Thomas Franklin Water gave us in Ipswich in the Massachusetts Bay Colony a history of the early formation of the government of the Town of Ipswich.
“It was an easy matter, we imagine, for the little handful of original settlers to talk over their affairs and agree on measures of public policy. They might have gathered in a body and selected a spot for their meeting house, located the earliest roads and apportioned themselves home lots and tillage lands. The simplest form of pure democracy was adequate to all their needs; but, as their number increased, some system of representative government was found necessary.
The first public official appointed was the Clerk. As the Town Record begins with November, 1634, the Recorder or Clerk had been chosen before that date. The “lot-layers” also appear at this time, a Committee to which was referred the delicate task of assigning lands. The grants, however, were determined in open meeting, and the function of the lot-layers was merely to determine locations, and fix “by metes and bounds” the lot apportioned.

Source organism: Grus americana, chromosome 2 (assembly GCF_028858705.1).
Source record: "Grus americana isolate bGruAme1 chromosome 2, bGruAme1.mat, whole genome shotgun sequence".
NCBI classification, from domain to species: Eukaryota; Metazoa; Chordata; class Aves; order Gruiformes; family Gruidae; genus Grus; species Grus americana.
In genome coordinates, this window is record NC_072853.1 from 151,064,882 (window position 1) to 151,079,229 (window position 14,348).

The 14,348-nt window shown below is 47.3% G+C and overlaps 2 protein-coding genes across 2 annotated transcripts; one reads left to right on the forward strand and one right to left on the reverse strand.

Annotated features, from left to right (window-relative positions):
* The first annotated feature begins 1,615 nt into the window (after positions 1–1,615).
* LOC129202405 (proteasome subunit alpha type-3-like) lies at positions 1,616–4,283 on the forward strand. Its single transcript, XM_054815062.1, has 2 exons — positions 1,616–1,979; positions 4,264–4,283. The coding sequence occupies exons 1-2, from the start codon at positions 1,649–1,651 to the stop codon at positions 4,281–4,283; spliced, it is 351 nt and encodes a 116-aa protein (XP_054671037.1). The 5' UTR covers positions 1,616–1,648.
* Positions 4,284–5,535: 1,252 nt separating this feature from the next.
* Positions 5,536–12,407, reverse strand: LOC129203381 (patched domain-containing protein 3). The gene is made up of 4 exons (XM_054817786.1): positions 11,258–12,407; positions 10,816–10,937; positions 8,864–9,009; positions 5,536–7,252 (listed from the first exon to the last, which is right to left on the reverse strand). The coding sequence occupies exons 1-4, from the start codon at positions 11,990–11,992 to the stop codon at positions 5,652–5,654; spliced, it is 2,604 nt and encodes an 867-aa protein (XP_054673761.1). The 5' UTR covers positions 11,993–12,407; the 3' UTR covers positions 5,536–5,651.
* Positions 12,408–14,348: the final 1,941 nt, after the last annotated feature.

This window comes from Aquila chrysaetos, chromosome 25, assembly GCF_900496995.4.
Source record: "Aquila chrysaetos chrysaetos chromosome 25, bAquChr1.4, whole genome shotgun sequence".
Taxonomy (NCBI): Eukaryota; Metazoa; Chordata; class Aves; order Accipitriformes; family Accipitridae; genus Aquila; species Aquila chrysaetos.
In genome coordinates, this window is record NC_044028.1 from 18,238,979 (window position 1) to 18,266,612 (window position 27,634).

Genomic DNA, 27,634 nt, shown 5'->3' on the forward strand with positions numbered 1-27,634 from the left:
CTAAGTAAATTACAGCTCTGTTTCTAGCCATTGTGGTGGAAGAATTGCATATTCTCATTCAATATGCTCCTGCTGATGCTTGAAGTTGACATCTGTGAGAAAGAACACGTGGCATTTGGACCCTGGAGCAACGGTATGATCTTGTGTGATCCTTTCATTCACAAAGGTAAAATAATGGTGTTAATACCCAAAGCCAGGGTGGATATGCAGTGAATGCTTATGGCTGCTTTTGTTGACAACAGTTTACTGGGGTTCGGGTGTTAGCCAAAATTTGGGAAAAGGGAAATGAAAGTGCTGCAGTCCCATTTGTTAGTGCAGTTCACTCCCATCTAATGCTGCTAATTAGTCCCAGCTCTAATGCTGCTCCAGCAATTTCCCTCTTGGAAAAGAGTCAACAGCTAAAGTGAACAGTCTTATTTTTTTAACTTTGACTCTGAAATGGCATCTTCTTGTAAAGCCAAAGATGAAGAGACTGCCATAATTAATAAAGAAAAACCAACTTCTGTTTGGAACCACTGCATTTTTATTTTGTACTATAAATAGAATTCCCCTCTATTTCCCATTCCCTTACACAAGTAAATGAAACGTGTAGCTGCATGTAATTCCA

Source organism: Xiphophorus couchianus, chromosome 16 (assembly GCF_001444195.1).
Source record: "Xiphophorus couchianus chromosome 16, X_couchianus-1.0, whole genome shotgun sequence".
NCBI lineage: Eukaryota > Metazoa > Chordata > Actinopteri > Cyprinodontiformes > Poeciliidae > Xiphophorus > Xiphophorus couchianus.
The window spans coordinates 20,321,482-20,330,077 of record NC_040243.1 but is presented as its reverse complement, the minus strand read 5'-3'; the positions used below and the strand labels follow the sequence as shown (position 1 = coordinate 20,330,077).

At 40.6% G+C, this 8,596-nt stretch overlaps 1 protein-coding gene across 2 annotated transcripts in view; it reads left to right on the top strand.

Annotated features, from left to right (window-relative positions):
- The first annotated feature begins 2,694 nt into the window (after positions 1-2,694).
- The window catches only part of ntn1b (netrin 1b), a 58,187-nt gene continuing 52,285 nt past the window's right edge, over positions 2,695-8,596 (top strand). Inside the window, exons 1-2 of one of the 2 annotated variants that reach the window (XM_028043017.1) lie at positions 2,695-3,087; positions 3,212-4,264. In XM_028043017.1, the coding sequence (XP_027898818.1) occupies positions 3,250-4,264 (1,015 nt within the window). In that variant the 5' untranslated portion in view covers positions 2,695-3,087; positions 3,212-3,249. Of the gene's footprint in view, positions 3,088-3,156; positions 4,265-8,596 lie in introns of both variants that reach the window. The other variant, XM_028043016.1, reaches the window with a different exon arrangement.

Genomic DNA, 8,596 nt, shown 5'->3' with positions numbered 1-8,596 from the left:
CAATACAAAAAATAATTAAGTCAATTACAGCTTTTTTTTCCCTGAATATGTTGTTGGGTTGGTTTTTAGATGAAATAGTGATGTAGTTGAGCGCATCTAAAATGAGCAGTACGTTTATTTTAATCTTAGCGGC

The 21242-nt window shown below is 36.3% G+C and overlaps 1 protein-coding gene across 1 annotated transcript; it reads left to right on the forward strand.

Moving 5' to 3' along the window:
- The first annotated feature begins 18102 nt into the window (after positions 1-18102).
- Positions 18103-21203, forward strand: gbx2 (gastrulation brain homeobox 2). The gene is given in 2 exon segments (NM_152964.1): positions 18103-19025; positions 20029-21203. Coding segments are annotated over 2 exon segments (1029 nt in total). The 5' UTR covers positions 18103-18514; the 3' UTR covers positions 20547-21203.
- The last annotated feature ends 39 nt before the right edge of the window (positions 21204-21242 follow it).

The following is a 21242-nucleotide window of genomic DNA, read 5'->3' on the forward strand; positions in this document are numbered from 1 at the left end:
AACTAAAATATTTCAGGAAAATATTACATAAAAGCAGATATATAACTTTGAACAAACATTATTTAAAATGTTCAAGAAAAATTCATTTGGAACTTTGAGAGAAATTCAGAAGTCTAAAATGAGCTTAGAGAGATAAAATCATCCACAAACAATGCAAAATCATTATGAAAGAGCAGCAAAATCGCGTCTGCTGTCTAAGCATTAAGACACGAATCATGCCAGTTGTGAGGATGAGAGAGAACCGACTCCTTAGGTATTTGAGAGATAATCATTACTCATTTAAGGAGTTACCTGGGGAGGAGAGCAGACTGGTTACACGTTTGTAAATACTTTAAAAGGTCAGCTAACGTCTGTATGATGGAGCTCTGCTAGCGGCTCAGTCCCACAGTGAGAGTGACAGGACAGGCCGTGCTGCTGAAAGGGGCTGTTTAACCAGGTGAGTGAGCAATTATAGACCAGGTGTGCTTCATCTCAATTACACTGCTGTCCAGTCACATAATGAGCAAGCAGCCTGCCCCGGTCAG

“The seven men” are first mentioned under the date of Feb. 20, 1636-7, but they are alluded to in such an incidental way, that it would seem that they were already an established feature of town polity. This first board of government consisted of Mr. John Winthrop, Mr. Bradstreet, Mr. Denison, Goodman Perkins, Goodman Scott, John Gage and Mr. Wade, and they were chosen to order business for the next three months. Mr. Denison was chosen to keep the Town Book, enter the Town orders, and “set a copy of them up in ye meeting house.” He was to keep a record of land grants as well, and a fee of sixpence for every entry was granted him.